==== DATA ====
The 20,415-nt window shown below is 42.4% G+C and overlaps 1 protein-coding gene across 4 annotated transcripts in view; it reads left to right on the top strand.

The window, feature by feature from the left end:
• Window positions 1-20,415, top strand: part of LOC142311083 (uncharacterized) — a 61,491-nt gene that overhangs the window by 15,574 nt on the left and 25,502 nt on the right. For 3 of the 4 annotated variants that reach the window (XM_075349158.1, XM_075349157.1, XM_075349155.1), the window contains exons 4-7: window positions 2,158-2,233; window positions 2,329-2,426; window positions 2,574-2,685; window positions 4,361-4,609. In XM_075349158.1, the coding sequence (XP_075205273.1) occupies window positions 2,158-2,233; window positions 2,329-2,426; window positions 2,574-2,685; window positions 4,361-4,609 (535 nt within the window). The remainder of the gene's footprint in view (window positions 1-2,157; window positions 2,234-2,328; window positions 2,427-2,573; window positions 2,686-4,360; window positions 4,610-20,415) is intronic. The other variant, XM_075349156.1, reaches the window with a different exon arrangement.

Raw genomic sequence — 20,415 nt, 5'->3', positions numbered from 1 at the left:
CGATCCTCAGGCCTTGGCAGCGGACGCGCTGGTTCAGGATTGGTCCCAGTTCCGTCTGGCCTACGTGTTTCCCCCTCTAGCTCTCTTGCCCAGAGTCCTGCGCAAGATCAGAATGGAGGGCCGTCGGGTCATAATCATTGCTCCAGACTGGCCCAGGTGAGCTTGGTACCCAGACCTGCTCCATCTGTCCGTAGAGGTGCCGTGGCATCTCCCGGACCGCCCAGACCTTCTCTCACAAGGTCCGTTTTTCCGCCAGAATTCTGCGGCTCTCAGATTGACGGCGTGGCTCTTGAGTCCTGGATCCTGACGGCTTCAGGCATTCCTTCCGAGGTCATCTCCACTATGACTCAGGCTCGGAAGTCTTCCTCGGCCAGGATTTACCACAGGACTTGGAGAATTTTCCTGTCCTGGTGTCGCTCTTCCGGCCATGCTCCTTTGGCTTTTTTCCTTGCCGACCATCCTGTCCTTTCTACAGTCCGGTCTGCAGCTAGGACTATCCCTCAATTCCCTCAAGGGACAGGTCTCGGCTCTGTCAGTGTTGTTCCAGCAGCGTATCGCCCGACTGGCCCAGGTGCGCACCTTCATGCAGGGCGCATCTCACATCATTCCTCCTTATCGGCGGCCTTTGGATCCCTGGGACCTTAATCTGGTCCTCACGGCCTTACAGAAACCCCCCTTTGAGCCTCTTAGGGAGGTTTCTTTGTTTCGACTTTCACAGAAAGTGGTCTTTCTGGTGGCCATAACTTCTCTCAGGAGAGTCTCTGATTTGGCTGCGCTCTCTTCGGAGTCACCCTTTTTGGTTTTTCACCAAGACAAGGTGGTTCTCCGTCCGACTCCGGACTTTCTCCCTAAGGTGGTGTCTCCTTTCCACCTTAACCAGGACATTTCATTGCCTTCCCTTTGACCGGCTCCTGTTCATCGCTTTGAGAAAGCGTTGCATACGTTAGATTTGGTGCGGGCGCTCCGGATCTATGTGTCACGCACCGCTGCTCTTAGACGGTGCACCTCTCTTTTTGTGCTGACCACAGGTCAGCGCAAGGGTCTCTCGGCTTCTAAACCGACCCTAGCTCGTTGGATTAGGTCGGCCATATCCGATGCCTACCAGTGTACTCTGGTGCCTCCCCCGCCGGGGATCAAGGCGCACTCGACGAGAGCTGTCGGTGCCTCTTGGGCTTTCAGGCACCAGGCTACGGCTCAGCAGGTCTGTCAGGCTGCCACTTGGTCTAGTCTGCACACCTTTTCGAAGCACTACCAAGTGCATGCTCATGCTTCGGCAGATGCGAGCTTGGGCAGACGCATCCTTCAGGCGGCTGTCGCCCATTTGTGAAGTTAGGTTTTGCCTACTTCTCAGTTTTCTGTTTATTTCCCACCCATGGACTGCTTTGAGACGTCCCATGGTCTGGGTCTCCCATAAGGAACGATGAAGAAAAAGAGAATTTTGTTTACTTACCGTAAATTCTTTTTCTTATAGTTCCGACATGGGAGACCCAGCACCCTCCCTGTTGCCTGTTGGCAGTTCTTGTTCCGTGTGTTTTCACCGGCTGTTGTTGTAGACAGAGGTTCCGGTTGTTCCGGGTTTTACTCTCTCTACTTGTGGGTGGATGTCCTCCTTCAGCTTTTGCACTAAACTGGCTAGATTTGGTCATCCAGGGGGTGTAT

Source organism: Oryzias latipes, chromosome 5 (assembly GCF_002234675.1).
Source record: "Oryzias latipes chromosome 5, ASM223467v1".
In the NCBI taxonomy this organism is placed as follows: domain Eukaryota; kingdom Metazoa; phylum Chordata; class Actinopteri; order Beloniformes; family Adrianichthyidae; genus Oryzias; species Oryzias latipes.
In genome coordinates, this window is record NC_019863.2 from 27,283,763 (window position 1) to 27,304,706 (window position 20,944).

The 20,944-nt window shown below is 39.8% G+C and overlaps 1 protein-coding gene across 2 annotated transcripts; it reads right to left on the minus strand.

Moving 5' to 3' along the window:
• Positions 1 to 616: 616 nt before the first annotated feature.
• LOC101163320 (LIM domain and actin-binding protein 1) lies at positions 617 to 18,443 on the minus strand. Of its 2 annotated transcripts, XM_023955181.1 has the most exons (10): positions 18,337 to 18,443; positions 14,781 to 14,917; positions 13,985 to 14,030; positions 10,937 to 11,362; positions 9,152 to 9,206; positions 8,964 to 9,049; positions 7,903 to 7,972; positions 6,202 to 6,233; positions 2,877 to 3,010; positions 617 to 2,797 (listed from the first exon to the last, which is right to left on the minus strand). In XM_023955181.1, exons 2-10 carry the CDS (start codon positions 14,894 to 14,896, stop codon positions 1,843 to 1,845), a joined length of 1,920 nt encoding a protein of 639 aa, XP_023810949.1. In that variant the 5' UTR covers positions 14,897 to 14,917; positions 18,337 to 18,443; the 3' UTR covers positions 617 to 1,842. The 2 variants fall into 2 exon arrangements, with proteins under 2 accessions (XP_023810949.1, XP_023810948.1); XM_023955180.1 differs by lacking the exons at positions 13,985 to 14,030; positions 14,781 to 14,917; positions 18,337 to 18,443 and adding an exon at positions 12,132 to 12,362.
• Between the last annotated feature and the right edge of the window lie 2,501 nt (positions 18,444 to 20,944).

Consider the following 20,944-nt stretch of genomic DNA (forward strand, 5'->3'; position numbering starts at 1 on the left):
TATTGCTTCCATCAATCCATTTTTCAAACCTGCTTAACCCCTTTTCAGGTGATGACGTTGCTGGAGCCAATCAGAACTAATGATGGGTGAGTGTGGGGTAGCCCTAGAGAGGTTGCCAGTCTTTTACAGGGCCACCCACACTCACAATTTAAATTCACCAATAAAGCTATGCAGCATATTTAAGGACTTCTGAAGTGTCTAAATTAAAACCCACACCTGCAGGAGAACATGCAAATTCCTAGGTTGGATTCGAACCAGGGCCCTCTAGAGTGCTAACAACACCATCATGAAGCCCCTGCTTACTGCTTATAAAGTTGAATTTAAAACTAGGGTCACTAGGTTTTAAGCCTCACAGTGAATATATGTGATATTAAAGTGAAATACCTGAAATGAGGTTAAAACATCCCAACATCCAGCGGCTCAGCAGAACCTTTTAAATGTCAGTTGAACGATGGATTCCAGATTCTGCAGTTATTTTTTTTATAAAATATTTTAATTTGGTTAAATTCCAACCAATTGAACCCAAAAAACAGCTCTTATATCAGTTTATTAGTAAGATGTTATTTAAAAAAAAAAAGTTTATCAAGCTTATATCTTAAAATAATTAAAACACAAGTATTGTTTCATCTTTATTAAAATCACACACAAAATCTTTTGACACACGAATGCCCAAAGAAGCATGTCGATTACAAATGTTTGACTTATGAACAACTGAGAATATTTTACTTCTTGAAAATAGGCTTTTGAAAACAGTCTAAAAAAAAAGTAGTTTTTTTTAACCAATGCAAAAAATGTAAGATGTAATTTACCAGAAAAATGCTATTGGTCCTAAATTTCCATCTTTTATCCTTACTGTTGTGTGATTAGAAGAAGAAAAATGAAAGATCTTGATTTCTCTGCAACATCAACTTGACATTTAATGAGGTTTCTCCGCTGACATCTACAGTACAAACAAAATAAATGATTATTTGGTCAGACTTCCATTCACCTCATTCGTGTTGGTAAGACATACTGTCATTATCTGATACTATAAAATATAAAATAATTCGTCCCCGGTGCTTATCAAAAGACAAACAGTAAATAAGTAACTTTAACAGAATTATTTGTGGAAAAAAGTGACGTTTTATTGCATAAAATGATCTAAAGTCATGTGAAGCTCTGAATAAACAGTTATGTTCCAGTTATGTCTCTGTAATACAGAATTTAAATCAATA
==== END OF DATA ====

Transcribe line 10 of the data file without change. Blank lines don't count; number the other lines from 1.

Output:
The 20,944-nt window shown below is 39.8% G+C and overlaps 1 protein-coding gene across 2 annotated transcripts; it reads right to left on the minus strand.